Good luck!
H

6 comments:

Chynna said...

Hi Hartley (and Carrie!) Great interview. I completely agree with how important HELP is and it leading to HOPE. If I had the help, and access to the resources, five years ago for Jaimie that I have now, we may be in a very different place today.

But we have what we need NOW and I try to make sure others are guided to the same resource, such as SPDF and Sensory Planet. =)

Thank you for the interview, Hartley, and thank you Carrie for all that you do. =)

Chynna
www.lilywolfwords.ca
www.the-gift-blog.com

PS: I had the pleasure of chatting with Carrie too a few months ago for "The Gift" newsletter. It's awesome to see how many people have been helped and connected through Sensory Planet since then. =)

The Sears Family said...

I am new to SID, we have always known my son was not quite right with everyday life. He is 2 & I am looking for support! I am happy to have found this! I will be looking all over Sensory Planet!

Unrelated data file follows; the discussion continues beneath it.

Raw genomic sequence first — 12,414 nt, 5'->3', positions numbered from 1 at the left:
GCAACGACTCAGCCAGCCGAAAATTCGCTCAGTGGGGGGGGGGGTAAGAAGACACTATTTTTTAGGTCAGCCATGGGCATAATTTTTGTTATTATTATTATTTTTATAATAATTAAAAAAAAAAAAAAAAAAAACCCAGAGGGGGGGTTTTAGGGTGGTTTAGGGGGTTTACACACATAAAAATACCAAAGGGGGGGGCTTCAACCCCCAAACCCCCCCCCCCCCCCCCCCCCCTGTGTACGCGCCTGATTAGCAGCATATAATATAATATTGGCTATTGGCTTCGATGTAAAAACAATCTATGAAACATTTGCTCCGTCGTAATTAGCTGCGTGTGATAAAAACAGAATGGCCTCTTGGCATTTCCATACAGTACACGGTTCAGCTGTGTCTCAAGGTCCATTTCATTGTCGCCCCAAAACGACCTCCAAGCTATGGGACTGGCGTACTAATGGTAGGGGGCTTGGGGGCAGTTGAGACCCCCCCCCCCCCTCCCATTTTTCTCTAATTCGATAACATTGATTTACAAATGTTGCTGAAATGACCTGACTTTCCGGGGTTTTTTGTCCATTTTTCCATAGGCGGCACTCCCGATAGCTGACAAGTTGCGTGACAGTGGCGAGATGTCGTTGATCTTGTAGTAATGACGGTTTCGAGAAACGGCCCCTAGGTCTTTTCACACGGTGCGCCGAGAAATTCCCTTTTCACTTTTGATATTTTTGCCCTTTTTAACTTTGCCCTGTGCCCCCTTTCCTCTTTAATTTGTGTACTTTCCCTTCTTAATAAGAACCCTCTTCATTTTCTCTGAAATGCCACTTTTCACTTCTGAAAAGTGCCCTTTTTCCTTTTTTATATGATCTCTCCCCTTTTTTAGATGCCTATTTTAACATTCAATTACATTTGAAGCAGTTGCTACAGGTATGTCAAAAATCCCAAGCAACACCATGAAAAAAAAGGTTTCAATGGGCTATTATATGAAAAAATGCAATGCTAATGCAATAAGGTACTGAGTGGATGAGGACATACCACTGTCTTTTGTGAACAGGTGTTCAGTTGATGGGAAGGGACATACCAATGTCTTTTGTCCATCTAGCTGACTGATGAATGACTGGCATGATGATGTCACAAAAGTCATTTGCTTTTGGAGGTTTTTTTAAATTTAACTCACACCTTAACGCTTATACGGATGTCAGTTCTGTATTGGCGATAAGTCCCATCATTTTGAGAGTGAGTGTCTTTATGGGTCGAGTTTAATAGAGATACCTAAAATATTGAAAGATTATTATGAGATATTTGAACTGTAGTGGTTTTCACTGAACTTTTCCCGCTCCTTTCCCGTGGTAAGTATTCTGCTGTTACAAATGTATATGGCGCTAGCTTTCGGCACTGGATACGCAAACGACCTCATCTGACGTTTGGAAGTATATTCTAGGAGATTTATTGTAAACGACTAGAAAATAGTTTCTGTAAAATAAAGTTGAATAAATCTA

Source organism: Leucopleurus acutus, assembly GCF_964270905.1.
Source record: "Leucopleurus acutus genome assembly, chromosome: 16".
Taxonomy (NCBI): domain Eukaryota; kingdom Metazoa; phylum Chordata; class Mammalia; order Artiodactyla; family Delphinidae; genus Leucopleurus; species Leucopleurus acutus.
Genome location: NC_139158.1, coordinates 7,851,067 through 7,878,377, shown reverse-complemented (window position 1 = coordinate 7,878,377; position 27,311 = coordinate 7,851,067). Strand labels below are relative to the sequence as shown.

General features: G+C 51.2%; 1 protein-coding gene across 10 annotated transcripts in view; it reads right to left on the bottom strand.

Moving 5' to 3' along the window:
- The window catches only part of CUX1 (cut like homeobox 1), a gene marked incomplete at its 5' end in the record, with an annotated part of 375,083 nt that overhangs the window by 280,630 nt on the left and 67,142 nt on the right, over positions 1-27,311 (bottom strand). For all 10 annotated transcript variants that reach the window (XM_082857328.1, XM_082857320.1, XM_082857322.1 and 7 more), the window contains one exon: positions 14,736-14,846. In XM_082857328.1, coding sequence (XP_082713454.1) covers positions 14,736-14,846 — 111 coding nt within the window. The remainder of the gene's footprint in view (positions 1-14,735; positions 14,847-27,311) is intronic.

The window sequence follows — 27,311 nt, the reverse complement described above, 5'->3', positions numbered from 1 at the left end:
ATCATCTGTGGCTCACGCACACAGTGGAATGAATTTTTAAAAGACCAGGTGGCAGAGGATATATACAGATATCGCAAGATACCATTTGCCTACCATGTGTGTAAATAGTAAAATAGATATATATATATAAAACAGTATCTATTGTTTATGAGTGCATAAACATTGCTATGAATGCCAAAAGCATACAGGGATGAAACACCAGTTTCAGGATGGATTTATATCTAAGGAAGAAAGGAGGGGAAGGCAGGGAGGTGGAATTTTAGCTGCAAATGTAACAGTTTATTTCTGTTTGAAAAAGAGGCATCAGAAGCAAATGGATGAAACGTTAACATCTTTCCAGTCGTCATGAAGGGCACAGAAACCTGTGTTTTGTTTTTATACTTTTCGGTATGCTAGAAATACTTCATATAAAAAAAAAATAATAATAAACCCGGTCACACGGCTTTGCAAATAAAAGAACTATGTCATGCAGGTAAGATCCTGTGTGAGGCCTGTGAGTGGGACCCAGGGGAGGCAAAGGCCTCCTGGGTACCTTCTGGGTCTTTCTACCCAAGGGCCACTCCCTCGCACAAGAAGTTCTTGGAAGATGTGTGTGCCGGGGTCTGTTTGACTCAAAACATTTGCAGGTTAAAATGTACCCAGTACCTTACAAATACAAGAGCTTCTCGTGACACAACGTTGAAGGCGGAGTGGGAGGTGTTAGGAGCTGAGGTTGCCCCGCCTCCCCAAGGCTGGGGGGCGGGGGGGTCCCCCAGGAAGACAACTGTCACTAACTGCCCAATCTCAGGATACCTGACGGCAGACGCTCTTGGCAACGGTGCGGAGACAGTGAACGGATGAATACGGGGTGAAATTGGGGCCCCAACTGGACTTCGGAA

Dana Sears
www.SearsFam.com

Jennifer said...

Hi, Hartley. Finding support means knowing you are not alone and other people understand the unusual gift of SPD.
Thanks,
Jennifer

Megan said...

You are certainly on the cutting edge here with the people you know and have enlisted to add to your blog! And yes, I consider you a real friend too!! :)

Lea Keating said...

Help came to me 3 years ago in the form of another parent. That help gave me Hope and Hope is what brought my family back together and got us to the point where we are today.
I am so eternally grateful to that mom and to people like you Hartley who share your knowledge and encouragement with others. It really is a grassroots effort thats making a huge difference.
THANK YOU and Happy Mothers Day to a Sense-sational mom!

bdperry said...

Hello Hartley,

I am new to the world of SPD, and finding support has changed my entire outlook. Discovering Sensory Planet has helped me realize I'm not alone. I feel like I'm part of a community of parents who actually know what I'm talking about! Reading their stories has given me HOPE for the future. Thank you for sharing your story with all of us!

Sincerely,
Katherine